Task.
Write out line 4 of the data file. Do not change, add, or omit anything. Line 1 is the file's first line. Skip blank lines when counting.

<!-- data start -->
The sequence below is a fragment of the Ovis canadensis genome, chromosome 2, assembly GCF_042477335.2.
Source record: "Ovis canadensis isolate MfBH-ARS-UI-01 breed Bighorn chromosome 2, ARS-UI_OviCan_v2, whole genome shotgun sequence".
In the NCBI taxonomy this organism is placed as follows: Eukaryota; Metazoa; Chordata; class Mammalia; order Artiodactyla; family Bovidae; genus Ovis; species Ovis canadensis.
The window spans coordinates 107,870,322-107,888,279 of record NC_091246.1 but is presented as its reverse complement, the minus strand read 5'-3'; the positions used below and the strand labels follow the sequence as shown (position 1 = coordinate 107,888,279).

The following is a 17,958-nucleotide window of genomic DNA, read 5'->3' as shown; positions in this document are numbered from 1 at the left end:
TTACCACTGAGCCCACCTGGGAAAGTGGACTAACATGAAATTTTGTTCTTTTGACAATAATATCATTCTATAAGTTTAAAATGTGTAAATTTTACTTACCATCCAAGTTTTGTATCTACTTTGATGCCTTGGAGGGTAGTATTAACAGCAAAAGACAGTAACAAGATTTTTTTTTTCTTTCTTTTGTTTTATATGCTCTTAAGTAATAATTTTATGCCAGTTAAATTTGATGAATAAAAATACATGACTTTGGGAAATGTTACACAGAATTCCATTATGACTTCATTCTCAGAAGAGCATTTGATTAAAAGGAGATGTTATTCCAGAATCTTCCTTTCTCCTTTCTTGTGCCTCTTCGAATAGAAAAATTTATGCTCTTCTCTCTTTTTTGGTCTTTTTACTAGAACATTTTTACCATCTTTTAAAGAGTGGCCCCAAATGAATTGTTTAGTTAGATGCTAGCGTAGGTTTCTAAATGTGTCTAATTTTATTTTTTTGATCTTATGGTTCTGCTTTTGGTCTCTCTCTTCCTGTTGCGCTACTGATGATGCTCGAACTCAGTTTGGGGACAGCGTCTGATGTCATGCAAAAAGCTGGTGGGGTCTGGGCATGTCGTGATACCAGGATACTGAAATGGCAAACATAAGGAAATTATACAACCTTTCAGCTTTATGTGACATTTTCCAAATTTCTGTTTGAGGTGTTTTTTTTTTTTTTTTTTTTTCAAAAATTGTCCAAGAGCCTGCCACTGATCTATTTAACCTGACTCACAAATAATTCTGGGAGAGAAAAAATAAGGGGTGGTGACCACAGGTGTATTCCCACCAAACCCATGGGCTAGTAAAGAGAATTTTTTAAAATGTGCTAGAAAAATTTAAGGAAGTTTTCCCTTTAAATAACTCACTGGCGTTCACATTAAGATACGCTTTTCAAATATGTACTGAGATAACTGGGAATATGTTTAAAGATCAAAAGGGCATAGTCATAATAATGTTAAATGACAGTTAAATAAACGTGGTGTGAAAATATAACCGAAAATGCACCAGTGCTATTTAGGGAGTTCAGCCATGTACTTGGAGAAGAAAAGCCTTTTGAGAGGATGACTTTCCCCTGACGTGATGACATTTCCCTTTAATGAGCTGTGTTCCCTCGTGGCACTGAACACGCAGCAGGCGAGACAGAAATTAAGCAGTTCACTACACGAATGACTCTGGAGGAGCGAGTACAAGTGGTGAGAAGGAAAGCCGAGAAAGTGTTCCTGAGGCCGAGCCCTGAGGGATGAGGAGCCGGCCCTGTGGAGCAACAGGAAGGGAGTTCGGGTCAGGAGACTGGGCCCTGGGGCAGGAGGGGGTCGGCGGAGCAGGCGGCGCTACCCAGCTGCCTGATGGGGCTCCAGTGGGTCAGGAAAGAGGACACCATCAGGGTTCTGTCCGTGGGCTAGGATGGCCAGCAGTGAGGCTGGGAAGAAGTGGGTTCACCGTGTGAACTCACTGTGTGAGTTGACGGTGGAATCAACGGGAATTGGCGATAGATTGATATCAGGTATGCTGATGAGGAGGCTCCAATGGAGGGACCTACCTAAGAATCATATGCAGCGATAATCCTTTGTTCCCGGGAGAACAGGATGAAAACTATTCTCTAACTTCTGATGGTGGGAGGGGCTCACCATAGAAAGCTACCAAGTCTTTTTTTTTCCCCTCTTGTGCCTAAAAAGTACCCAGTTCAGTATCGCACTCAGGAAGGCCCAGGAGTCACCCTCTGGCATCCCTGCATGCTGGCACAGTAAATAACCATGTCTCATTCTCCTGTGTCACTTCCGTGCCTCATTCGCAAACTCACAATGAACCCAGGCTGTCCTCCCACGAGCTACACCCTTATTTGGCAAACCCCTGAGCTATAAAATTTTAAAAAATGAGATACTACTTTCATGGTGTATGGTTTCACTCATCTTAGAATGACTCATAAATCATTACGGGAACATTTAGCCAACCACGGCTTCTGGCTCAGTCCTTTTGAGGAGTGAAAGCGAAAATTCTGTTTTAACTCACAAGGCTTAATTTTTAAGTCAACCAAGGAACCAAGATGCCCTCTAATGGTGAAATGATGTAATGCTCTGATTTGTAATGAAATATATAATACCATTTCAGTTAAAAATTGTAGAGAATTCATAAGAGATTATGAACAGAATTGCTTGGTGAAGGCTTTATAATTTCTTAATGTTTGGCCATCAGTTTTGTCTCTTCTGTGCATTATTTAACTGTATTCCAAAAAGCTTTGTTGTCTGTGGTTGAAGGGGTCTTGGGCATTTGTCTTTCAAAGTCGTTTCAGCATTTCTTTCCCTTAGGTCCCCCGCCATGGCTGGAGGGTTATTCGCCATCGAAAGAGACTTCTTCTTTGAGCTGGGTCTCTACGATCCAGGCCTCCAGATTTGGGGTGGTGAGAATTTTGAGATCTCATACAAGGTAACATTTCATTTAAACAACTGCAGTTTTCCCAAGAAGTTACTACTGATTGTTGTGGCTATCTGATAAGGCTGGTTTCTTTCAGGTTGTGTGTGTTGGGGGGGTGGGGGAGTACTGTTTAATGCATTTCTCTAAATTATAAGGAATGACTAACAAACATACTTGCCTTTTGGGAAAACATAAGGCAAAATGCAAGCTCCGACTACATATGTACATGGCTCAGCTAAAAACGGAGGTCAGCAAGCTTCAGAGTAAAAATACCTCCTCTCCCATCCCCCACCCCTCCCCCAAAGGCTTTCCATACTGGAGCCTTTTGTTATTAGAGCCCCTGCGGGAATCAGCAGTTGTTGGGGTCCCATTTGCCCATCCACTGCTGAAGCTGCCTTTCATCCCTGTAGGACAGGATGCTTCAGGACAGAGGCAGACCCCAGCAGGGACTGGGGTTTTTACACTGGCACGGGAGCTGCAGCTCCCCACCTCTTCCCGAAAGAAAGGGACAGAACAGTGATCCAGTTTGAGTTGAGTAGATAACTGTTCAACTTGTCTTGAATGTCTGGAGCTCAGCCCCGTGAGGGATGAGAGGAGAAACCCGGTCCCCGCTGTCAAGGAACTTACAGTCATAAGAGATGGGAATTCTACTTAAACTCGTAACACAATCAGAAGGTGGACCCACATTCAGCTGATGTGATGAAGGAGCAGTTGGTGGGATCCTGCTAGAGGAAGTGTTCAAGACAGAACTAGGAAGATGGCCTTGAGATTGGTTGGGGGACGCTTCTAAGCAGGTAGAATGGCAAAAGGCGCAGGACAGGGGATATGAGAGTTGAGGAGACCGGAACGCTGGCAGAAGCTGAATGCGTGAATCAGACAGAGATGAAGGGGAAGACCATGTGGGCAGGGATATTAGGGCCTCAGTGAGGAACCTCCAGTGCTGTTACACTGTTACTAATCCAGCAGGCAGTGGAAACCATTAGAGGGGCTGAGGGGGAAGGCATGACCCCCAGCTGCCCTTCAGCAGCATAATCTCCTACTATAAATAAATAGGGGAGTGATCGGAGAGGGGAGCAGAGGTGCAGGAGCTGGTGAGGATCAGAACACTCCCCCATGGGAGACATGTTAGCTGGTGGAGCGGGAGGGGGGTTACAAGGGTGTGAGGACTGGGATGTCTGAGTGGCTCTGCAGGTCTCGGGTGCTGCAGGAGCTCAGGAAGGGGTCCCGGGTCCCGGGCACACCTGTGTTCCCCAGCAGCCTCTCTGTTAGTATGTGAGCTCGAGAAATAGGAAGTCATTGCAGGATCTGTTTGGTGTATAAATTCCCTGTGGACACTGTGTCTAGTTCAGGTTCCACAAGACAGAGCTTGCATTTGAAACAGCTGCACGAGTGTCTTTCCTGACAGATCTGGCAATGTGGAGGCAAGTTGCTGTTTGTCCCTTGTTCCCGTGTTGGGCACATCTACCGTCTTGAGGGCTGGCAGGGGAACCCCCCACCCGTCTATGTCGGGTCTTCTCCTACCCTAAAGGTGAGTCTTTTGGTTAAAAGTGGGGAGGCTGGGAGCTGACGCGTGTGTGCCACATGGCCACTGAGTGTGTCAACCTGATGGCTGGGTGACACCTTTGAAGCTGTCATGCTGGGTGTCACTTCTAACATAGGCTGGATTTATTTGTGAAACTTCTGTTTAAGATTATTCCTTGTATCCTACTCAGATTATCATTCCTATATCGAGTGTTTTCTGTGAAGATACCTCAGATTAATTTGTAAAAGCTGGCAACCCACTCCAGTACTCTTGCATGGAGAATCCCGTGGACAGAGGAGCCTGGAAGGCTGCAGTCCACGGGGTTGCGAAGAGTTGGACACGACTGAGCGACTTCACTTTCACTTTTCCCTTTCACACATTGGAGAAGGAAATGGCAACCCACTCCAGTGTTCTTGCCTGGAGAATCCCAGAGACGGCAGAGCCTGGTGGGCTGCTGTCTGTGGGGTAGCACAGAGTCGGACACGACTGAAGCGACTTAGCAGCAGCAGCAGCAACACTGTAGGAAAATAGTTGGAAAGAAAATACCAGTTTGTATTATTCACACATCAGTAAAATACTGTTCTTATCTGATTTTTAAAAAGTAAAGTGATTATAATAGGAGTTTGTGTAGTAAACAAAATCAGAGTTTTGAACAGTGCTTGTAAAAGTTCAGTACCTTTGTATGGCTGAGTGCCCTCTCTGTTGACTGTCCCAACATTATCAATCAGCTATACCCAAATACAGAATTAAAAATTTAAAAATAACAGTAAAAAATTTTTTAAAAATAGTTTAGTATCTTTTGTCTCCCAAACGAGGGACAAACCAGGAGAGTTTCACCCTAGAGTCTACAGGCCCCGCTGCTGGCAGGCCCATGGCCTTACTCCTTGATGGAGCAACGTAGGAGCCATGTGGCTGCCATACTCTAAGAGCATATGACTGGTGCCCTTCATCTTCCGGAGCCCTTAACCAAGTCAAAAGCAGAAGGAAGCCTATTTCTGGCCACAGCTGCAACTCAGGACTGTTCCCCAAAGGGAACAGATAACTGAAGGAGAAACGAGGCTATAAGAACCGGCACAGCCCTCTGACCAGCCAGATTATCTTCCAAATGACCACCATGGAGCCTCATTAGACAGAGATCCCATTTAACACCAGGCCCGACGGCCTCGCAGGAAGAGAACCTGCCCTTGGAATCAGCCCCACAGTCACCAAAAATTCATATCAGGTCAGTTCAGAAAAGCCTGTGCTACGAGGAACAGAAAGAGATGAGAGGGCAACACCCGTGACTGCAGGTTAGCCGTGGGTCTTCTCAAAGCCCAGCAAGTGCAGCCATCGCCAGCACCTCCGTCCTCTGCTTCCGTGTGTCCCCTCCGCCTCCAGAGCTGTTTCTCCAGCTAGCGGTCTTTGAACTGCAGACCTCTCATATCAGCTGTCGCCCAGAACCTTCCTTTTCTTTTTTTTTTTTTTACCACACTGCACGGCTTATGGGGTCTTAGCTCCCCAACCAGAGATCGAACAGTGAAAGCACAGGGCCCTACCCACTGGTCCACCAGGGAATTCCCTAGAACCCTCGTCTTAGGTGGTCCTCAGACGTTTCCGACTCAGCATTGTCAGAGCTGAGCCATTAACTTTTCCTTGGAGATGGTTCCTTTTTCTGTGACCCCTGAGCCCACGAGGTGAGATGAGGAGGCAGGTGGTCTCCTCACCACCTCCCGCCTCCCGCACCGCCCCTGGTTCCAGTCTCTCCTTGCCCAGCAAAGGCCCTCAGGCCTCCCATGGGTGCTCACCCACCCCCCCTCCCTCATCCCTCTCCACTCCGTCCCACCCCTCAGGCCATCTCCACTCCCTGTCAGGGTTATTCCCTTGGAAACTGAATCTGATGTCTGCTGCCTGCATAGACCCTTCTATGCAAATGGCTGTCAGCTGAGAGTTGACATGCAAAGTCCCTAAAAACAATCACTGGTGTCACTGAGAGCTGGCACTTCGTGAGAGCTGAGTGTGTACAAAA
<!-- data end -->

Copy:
The window spans coordinates 107,870,322-107,888,279 of record NC_091246.1 but is presented as its reverse complement, the minus strand read 5'-3'; the positions used below and the strand labels follow the sequence as shown (position 1 = coordinate 107,888,279).